Consumers who want to donate cash or goods to help out after a natural disaster should be careful which organizations they give to, experts warn. "Whenever there's a situation where scammers can prey on the kindness of people, they'll do it," says Freedman. Scammers may set up a look-alike site that mimics that of a legit charity, to phish for financial details. You might also be approached in person, or get a phone call from someone claiming to represent a charity, he says.
It's better not to give on the spot, but if you do, keep the donation to spare change, Freedman advises. Do due diligence on larger donations that require pulling out a credit card or checkbook. For details on how to maximize charitable donations. See our guide to Sandy relief efforts.
It may not be your imagination if prices for bottled water, gasoline or home-repair materials seem to have doubled overnight. "The opportunity for price gouging is there, when supply is short," says Allen. The practice is less common among big-box retailers, where pricing tends to be more standardized store to store, she says. Shoppers best recourse: take note of typical prices for needed items online while they still have power to avoid bad deals.
Consumers may find it helps to complain to the state attorney general. States have taken a more serious look at price gouging in recent years, strengthening laws and pursuing action more vigorously against businesses that may have overcharged consumers. (Generally, businesses need to keep prices at pre-emergency levels to avoid civil and criminal penalties -- unless they can provide proof that they have incurred higher costs that justify the hike.)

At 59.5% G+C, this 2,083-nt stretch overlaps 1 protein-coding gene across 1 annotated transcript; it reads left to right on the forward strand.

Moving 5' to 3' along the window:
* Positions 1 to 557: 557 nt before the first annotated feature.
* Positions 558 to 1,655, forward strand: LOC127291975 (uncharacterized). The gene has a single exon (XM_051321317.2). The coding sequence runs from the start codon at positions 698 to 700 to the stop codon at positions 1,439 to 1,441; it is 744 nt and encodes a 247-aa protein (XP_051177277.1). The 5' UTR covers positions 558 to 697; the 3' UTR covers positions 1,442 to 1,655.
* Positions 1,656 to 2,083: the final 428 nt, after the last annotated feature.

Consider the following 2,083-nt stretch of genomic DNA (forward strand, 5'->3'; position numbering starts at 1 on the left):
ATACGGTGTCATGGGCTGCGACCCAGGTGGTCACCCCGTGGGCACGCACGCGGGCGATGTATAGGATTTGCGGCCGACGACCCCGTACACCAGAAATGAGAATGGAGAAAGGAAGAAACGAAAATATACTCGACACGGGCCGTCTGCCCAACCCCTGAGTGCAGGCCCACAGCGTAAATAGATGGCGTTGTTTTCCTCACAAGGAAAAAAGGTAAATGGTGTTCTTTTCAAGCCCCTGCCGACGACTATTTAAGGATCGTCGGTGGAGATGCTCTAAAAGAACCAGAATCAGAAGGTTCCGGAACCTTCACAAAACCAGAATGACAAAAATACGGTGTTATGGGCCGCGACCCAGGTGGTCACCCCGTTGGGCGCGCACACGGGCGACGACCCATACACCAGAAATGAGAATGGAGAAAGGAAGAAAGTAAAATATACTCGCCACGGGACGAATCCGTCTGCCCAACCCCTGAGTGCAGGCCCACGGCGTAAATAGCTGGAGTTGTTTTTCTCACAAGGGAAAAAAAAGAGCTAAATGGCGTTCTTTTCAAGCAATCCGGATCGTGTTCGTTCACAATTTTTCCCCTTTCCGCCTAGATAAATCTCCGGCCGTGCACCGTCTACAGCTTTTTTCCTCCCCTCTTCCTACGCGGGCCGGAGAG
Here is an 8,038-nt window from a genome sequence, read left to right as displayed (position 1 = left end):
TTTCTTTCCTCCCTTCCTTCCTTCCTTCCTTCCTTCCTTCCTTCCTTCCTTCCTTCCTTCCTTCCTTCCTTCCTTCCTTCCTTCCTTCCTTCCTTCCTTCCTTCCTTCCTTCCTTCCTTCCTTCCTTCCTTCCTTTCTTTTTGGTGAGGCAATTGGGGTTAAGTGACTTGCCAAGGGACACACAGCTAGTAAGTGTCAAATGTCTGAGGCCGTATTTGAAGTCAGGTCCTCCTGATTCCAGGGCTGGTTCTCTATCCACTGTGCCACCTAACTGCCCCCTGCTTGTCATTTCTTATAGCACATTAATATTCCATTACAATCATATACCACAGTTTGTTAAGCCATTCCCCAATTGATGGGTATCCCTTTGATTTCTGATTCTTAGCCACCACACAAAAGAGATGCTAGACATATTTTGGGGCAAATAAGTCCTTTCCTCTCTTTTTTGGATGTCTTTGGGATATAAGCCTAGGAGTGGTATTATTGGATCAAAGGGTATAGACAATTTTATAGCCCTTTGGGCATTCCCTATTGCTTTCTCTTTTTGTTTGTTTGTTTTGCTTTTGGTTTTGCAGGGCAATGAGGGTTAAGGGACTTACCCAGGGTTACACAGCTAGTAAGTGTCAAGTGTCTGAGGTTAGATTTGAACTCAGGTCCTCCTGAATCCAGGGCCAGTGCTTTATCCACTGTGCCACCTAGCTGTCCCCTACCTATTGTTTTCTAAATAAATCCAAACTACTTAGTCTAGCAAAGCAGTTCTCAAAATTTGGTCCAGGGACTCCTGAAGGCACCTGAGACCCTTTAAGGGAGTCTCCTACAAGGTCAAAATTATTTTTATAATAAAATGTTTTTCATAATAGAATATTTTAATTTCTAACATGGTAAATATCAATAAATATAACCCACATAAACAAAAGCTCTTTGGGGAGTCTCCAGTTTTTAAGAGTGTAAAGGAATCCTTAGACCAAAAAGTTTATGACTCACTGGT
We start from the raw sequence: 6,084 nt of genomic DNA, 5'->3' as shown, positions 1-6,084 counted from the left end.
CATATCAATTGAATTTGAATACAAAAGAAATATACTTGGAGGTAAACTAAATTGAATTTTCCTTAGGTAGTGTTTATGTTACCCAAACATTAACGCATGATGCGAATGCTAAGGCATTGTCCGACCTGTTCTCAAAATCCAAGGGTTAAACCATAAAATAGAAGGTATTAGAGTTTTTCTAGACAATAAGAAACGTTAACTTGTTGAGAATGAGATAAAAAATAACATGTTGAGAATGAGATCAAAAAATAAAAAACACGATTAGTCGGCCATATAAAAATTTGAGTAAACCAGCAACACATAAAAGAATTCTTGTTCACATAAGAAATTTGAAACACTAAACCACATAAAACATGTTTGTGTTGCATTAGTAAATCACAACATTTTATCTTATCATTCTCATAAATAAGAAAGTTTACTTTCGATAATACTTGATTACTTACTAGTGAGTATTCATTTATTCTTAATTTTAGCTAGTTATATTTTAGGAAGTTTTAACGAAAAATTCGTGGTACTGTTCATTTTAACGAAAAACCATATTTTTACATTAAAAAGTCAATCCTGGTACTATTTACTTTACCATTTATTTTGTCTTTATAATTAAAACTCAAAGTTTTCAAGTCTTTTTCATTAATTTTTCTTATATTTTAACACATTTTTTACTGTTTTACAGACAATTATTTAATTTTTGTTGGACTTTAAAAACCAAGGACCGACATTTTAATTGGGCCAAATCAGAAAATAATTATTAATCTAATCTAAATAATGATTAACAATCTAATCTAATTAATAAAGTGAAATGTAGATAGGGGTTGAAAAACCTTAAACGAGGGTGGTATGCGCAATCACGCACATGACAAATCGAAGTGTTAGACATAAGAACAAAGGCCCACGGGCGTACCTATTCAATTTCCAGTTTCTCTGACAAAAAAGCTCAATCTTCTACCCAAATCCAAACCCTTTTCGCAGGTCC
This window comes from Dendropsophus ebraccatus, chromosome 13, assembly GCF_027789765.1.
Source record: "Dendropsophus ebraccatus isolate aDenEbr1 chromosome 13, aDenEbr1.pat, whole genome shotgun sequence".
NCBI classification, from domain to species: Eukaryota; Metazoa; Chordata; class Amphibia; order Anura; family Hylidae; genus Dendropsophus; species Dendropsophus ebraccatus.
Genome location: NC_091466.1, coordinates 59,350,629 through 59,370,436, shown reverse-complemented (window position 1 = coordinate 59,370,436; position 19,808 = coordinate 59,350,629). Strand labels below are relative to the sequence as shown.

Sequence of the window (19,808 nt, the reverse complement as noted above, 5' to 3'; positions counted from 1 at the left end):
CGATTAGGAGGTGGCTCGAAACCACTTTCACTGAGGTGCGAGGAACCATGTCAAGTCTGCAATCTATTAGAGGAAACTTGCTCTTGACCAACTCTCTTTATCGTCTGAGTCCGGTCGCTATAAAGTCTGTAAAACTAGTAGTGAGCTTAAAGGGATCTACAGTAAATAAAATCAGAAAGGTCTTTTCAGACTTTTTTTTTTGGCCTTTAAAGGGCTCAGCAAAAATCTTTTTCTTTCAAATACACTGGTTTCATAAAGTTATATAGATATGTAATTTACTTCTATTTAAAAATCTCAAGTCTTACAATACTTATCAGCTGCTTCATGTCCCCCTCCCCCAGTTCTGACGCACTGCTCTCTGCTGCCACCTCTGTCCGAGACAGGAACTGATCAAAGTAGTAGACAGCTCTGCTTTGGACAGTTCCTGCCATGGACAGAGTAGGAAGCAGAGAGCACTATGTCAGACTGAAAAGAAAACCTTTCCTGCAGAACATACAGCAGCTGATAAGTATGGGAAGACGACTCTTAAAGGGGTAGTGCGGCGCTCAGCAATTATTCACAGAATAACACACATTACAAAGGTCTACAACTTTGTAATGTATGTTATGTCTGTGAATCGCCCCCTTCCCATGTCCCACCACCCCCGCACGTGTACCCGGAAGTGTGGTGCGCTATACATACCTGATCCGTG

New Jersey Governor Chris Christie spoke out in advance of Sandy's arrival about price gouging, noting that the rules went into effect as soon as a state of emergency has been declared. "During emergencies, New Jerseyans should look out for each other -- not seek to take advantage of each other," the governor said Saturday. "The State Division of Consumer Affairs will look closely at any and all complaints about alleged price gouging." The state recently levied a $50,000 penalty against a New Jersey gas station that upped prices by more than 15% in connection with Hurricane Irene last year.
It's not just consumers in Sandy-affected areas who should be wary. Experts say cars damaged by floodwaters can often turn up for sale within weeks -- in states unaffected by a storm. The cars can have electrical and mechanical problems from their time submerged, which can lead to expensive repairs for their new owners. It can also make them unsafe. "Salt water can eat its way through the insulation and the wiring and cause malfunctions," says Phil Reed, senior consumer advice editor for Edmunds.com. "You can dry out the car, but it's never quite the same."
Spotting a damaged car isn't easy, since they often turn up for sale before there are obvious signs like mildew. But experts say consumers can generally avoid problems by getting a vehicle history report: damage from flooding should be noted. It's also smart to have a car checked by your mechanic before purchasing if you suspect there's a problem, Reed says.